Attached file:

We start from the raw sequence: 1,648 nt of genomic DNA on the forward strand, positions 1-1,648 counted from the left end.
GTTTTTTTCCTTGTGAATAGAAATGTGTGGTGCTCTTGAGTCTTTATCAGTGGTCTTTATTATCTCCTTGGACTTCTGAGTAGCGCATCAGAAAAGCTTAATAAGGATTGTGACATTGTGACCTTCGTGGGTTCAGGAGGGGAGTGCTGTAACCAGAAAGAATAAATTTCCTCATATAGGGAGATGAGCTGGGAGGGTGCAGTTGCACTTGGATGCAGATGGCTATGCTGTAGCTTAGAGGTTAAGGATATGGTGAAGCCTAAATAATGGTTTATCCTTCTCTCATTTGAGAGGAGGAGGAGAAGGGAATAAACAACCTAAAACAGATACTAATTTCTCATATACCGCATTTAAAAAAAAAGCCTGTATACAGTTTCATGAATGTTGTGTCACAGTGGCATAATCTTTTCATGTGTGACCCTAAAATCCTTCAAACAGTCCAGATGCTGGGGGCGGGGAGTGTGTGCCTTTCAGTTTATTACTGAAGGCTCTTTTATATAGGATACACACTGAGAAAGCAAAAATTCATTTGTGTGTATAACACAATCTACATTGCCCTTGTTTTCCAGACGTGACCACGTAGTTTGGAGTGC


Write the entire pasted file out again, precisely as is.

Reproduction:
We start from the raw sequence: 1,648 nt of genomic DNA on the forward strand, positions 1-1,648 counted from the left end.
GTTTTTTTCCTTGTGAATAGAAATGTGTGGTGCTCTTGAGTCTTTATCAGTGGTCTTTATTATCTCCTTGGACTTCTGAGTAGCGCATCAGAAAAGCTTAATAAGGATTGTGACATTGTGACCTTCGTGGGTTCAGGAGGGGAGTGCTGTAACCAGAAAGAATAAATTTCCTCATATAGGGAGATGAGCTGGGAGGGTGCAGTTGCACTTGGATGCAGATGGCTATGCTGTAGCTTAGAGGTTAAGGATATGGTGAAGCCTAAATAATGGTTTATCCTTCTCTCATTTGAGAGGAGGAGGAGAAGGGAATAAACAACCTAAAACAGATACTAATTTCTCATATACCGCATTTAAAAAAAAAGCCTGTATACAGTTTCATGAATGTTGTGTCACAGTGGCATAATCTTTTCATGTGTGACCCTAAAATCCTTCAAACAGTCCAGATGCTGGGGGCGGGGAGTGTGTGCCTTTCAGTTTATTACTGAAGGCTCTTTTATATAGGATACACACTGAGAAAGCAAAAATTCATTTGTGTGTATAACACAATCTACATTGCCCTTGTTTTCCAGACGTGACCACGTAGTTTGGAGTGC